The main trail continued on to another of the Cutoff's most prominent landmarks, Wagon Mound (NHL). Said to resemble a high-top shoe or a covered wagon being pulled by oxen it was the last great landmark on the westward journey, ranking in renown with Pawnee Rock, Kansas, and Rabbit Ears Mountain. Near this lava outcrop was Santa Clara Spring, an important rest stop but favorite ambush site. The cemetery here holds the remains of freighter Charles Fraker. He was of German and Cherokee ancestry and married María de Luz, daughter of Manuel LeFevre, a French-Canadian trapper living in Taos in the 1820s. LeFevre's other daughter, Dolores, married Uncle Dick Wootton of Raton Pass fame. Again, the trails diverged with an off-shoot heading west to Ft. Union.

At this point on the road the Mountain Branch was about twenty miles further to the west and heading for Ft. Union. Finally at Watrous, New Mexico (NHL) the trails converged. This spot was previously called La Junta de los Ríos referring to the convergence of the Sapello and Mora Rivers. La Junta/Watrous became the main rendezvous point for eastbound caravans and was equivalent to Council Grove at the trail\'s eastern terminus. It was here that small parties would gather until a wagon train had enough wagons to safely cross through Indian Territory back to Missouri.

Although this northeastern part of New Mexico gained most notoriety during the Santa Fe Trail period, it was not unknown to both Native Americans and Hispanics. Utes and Jicarilla Apaches extensively hunted this area and knew the best trails to reach the massive buffalo herds of the Great Plains and probably used the same landmarks. Likewise, the ciboleros, Hispanic buffalo hunters, and comancheros, Hispanic traders to the Comanches and Kiowas, knew well the watering holes and good roads and used Rabbit Ears Mountain as a rendezvous spot. Some have suggested that the expedition led by Francisco Vázquez de Coronado returned from central Kansas to the Bernalillo area in 1541 via this route, although he more likely re-entered New Mexico near Tucumcari.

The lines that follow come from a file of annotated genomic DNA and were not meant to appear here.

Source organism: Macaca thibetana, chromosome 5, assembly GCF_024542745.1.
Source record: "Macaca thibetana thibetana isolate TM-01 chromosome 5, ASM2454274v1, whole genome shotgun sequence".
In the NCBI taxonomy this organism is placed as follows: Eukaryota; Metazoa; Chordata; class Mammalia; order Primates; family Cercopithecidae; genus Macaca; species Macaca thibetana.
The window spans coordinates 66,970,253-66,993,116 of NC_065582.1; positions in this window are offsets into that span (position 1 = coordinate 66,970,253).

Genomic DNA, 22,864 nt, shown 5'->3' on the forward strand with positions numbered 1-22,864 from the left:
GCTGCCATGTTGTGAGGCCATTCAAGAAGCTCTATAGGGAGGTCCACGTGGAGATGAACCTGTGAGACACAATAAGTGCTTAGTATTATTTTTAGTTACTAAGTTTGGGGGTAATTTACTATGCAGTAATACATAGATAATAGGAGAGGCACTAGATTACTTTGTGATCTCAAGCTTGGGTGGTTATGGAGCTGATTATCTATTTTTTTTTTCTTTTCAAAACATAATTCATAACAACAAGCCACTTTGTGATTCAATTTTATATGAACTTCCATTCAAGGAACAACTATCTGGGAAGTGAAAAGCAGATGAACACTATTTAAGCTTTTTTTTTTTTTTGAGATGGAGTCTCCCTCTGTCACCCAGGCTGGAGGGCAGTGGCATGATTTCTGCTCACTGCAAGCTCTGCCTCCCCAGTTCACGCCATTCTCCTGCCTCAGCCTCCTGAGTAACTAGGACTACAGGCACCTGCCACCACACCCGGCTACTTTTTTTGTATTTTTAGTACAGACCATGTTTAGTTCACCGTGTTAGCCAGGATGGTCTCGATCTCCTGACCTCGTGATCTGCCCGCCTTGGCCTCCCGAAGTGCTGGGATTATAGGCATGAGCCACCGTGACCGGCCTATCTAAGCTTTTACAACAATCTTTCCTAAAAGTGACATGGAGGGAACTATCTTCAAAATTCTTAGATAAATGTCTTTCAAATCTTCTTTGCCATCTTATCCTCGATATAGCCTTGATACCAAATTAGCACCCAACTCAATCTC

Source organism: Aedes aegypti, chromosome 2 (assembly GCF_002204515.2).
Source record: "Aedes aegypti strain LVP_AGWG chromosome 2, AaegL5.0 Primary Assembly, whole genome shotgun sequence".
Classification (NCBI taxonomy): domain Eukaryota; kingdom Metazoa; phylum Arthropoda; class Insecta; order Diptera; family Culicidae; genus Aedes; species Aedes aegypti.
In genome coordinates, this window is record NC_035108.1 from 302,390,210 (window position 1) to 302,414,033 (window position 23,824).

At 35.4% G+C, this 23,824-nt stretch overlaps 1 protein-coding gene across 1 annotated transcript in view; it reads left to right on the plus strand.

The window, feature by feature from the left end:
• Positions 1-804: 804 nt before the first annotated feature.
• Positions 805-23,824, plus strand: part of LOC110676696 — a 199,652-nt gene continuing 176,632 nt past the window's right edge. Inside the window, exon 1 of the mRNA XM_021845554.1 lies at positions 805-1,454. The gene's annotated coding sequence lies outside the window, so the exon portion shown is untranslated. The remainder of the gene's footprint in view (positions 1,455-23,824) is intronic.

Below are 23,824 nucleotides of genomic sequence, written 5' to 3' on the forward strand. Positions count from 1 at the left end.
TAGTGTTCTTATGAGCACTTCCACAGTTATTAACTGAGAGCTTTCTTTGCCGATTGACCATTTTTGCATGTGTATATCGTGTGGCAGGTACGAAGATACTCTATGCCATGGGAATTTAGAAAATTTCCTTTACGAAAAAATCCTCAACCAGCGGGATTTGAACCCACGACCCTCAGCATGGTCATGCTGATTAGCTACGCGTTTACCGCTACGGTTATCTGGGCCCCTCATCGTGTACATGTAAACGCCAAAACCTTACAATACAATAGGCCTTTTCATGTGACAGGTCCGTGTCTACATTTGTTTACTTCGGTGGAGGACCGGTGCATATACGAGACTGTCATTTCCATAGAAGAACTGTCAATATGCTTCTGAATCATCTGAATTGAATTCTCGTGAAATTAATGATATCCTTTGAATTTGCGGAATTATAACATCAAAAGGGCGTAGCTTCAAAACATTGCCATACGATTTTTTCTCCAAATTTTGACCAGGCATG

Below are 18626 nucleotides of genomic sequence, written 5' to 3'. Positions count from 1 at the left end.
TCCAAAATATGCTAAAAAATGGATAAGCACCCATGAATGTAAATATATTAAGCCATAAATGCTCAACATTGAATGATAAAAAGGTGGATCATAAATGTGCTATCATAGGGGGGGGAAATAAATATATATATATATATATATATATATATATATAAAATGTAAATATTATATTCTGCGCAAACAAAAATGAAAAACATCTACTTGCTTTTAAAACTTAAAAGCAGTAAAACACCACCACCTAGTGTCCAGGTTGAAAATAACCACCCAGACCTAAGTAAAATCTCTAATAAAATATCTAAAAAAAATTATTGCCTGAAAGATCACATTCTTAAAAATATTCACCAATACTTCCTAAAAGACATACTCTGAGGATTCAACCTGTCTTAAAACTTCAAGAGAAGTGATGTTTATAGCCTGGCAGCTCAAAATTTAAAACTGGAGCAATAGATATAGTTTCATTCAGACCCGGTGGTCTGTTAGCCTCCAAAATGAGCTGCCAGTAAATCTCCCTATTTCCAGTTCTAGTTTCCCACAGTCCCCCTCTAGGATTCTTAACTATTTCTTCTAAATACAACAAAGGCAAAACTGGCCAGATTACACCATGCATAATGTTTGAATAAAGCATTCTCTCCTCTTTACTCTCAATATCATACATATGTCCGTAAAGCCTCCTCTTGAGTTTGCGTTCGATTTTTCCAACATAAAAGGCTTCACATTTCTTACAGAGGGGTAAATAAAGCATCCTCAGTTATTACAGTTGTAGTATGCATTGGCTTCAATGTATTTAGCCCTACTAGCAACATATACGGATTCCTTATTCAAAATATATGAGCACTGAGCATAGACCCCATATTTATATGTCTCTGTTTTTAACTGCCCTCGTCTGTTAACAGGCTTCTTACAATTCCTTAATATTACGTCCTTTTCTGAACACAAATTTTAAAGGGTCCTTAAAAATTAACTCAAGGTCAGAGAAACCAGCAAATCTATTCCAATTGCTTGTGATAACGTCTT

In addition to Becknell other names familiar in New Mexico history entered the area via the Cimarron Cutoff. Among them were Charles Bent, trader and later the Territory\'s first governor, and Josiah Gregg, writer of one of the most well read accounts of trail travel.

Today many of these distinctive landmarks are on private land but can be seen along New Mexico\'s Dry Cimarron Scenic Byway and the Santa Fe Trail National Scenic Byway. Also, trail ruts are clearly visible from many public rights-of-way. As you travel this part of Kansas, Oklahoma and New Mexico, you notice, as did Sibley, that upon leaving the Arkansas River "there is a striking difference in the general aspect of the country. It is more broken, sterile, sandy and dry. Its features are more bold and various, especially after arriving within an hundred miles of the mountains, when they become more and more grand and interesting."

Sources Used:

Chronic, Halka. Roadside Geology of New Mexico. Missoula, MT: Mountain Press Publishing Company, 1989.

Gregg, Kate L., ed. The Road to Santa Fe: The Journal and Diaries of George Champlin Sibley. Albuquerque: University of New Mexico Press, 1952.

Hyslop, Stephen G. Bound for Santa Fe: The Road to New Mexico and the American Conquest, 1806-1848. Norman: University of Oklahoma Press, 2002.

Napton, William B. Over the Santa Fe Trail, 1857. Santa Fe: The Stagecoach Press, 1964.

Simmons, Marc. Following the Santa Fe Trail: A Guide for Modern Travelers. Santa Fe: Ancient City Press, 1986.